Jordan, Jordy, Jord, Jodi or Dani is what lovingly Jordan is called. Jordan gets its name from the name of the river which flows between the countries of Jordan and Israel. The river’s name in Hebrew is (Yarden), and it is derived from (yarad) meaning “descend” or “flow down”. Jordan lies on the east bank of the Jordan River and is characterized by vast reserves of nature, ancient monuments which speak of history and breathtaking seaside resorts, rooftop cafes and much more.
Jordan is a safe retreat in a region of conflict. It has delighted visitors for centuries with its World Heritage sites, friendly towns and inspiring desert landscapes. While Jordan faces the challenges of modernization and growing urbanization, it remains one of the safest countries in which to gain an impression of the quintessential Middle East.
Since time immemorial Nabataean tradesmen, Roman legionnaires, Muslim armies and zealous Crusaders all have passed through the land and have left behind those impressive monuments. Which have subsequently fascinated the travelers who come in search of the rustic reality and antiquity. The tradition of hospitality to visitors’ remains humble to this day.
Jordan as a country has a tradition of pampering its travelers. By pampering we come into a notion of good food. But how about a leisure spa in the Dead Sea? The Dead sea is not only 20 times saltier than seawater but it serves as a natural spa .Smear a handful of the mud from the banks of the Dead sea and wade into the intense blue waters of the sea and you will bobbing around the surface feeling as light as an astronaut. It then has to be washed off with dry brine and withhold a softer skin. All the minerals in the water are said to be guarding off the joint pains and skin irritations and you might find yourself feeling very relaxed here, as bromine, a natural sedative, evaporates from the lake.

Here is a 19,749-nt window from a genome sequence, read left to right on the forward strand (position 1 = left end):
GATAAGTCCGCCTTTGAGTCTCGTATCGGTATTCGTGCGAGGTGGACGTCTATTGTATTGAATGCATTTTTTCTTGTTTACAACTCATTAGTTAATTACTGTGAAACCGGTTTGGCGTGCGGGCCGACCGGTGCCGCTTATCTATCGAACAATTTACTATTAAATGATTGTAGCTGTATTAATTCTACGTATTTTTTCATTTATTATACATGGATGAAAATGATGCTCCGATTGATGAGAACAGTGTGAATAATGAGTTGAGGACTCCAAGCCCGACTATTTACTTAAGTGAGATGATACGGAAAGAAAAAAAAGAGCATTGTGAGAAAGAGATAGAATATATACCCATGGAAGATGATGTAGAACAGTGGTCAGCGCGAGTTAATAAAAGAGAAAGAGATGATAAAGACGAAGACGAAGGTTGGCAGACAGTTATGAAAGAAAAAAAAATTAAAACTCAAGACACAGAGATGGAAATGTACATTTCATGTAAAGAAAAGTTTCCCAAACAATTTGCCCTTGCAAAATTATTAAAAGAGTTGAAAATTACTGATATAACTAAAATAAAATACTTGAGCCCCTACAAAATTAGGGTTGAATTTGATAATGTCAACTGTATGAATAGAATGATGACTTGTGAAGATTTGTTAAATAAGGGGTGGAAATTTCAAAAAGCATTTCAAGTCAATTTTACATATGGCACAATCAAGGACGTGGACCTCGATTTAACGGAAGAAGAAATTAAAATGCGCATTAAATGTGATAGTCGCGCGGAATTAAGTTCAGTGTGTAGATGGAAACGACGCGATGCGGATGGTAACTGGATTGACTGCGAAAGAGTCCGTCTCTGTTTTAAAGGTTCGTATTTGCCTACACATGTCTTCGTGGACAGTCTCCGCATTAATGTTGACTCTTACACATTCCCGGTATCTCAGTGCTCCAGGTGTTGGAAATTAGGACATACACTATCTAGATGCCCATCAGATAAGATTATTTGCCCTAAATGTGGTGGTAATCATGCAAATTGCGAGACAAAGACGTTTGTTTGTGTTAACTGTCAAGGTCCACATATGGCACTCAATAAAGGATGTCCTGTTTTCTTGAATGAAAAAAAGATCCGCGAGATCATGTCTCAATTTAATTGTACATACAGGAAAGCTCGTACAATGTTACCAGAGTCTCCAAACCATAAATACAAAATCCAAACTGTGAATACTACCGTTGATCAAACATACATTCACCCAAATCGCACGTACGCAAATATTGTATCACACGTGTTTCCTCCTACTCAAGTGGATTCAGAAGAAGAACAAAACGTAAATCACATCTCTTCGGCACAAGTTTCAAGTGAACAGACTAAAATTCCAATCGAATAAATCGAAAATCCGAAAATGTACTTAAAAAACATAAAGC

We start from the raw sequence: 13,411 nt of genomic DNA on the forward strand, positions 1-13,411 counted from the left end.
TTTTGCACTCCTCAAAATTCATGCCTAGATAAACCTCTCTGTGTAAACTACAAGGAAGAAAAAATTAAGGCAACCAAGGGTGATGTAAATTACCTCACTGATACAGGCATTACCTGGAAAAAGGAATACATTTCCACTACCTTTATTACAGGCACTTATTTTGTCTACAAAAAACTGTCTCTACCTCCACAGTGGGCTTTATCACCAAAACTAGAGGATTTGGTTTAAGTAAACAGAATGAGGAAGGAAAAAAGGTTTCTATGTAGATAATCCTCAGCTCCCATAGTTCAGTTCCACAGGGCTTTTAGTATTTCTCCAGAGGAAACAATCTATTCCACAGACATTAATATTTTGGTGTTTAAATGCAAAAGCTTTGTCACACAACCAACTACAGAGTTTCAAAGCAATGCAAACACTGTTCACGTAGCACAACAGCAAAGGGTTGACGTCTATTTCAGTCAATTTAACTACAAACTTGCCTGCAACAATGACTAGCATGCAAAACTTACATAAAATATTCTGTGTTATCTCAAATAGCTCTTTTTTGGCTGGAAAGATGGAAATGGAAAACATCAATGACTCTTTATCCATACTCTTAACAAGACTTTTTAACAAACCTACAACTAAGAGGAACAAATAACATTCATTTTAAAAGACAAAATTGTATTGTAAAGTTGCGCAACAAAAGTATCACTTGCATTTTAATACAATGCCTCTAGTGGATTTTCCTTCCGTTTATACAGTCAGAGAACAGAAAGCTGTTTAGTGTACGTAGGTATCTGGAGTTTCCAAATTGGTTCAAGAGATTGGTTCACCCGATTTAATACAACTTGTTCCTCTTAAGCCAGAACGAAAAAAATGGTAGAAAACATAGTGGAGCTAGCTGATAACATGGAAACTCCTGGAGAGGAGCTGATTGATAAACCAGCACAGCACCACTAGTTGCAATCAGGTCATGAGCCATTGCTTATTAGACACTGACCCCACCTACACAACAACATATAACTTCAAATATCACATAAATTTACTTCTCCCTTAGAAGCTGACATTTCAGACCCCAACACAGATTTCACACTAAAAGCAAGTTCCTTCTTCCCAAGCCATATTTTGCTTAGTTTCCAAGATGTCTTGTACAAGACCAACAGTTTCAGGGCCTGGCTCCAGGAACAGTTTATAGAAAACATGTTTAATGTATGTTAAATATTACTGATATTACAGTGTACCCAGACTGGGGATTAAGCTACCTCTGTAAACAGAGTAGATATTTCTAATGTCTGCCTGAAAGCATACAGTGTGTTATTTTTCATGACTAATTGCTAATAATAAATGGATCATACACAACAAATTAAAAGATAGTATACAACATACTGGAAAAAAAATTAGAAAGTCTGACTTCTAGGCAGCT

Jordan cradles the ancient archeological sites in the middle of the capital. The ancient citadel of Amman (Jabal al-Qal’a) towers over the busy downtown area. The Temple of Hercules, a Roman religious site has giant marble fingers which are believed to be the remains of a statue of Hercules, which lies near the top of the hill. The best time to visit is just before sunset to watch the sun sink behind the hills of Amman while church bells ring and the call to prayer rings out from the minarets below.
To really see a destination, sometimes you need to view it from a variety of angles and perspective. Amman holds many open-air terraces and rooftop restaurants which offer ample opportunities to rise above the rush of the city streets Few spots to kick back and enjoy Amman’s iconic skyline like Zara Towers, Al Burj, The Height Towers to name a few.
From the rooftop restaurants and savoring the delicacies Jordan offers incredible street food as well. As a part of the Levantine “Cradle of Civilization,” Jordan has been a melting pot of peoples and cultures for millennia. You can directly experience that blending of influences in the country’s street cuisine. Walk down an Amman block and for sale you’ll see Egyptian shawarma wraps drenched in tahini sauce, spicy Iraqi meat dishes, delicate piles of Turkish baklava and hummus to name a few.